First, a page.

Out of curiosity, how would you justify the retrenchments in this scenario? Presumably this is a non-issue if all of the employees are on board with the plan. But what if some are resistant? (e.g. if they are concerned that they may not be re-employed as promised)

    Founder of Evergrow - Helping South African business owners grow their business without the growing pains

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    Diamond Member Justloadit's Avatar
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    Quote Originally Posted by Greig Whitton View Post
    Out of curiosity, how would you justify the retrenchments in this scenario? Presumably this is a non-issue if all of the employees are on board with the plan. But what if some are resistant? (e.g. if they are concerned that they may not be re-employed as promised)
    What does a company owner do if he closes the company?
    I also make no promises, as I have found from experience, that there is a lot dead wood, and undesirable employees who influence the rest.
    Victor - Knowledge is a blessing or a curse, your current circumstances make you decide!
    Solar and LED lighting solutions - www.microsolve.co.za

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    Silver Member Greig Whitton's Avatar
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    Quote Originally Posted by Justloadit View Post
    What does a company owner do if he closes the company?
    Except the owner isn't actually closing the business; he's selling it. So how does this actually work? Would the owner claim that he is closing the business (as a way of justifying the retrenchments) while actually proceeding with a sale? If so, wouldn't this incur the risk of retrenched employees who aren't re-employed hearing about the sale and claiming unfair dismissal?

    Founder of Evergrow - Helping South African business owners grow their business without the growing pains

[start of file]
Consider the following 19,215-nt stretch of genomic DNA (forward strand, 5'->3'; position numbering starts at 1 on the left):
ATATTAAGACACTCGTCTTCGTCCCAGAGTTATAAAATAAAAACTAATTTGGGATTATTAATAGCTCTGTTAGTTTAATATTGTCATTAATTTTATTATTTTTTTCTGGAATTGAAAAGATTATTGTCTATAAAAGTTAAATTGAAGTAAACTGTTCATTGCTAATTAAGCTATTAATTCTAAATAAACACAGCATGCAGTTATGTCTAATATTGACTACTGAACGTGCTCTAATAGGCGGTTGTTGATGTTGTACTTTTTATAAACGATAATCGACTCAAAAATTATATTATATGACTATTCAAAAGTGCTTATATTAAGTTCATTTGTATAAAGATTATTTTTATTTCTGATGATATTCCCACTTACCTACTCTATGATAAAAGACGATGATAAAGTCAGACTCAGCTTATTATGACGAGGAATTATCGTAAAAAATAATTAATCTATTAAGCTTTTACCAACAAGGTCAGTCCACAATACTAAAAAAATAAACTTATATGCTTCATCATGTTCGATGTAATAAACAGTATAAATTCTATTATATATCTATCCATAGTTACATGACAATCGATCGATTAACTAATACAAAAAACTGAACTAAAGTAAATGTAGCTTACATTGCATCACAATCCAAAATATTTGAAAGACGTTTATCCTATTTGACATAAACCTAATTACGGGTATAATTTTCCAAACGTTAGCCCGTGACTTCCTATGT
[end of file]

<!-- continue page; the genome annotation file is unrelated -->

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    Diamond Member Justloadit's Avatar
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    There is a difference in buying a business or buying the books.

    When you buy a business you buy the liabilities, even if you are not aware of them.
    If it is not a public company, you do not have to buy the company, as there is only a business owner, which is the majority of the cases.
    So the only safe way to get involved is that you buy the books, and effectively the business is closed.
    The current owner is liable for all claims against the company, and one of them is staff.
    The company is closing, so retrenchment is the only option to address any staff claims.

    The fact that the purchaser continues in the same space, does not mean that the new owner must employ the retrenched staff.
    In these situations, there is dead wood staff, and other staff which influences production and through put.
    Victor - Knowledge is a blessing or a curse, your current circumstances make you decide!
    Solar and LED lighting solutions - www.microsolve.co.za

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    Greig Whitton (02-Sep-16)

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    Silver Member Greig Whitton's Avatar
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    Quote Originally Posted by Justloadit View Post
    There is a difference in buying a business or buying the books.
    Makes perfect sense - thanks for clarifying! Definitely something I will bear in mind for some of my clients who are planning to exit in the future.

    (I misunderstood your original post - I thought you were referencing a business sale as a going concern; not a sale of the assets and subsequent closure)

    Founder of Evergrow - Helping South African business owners grow their business without the growing pains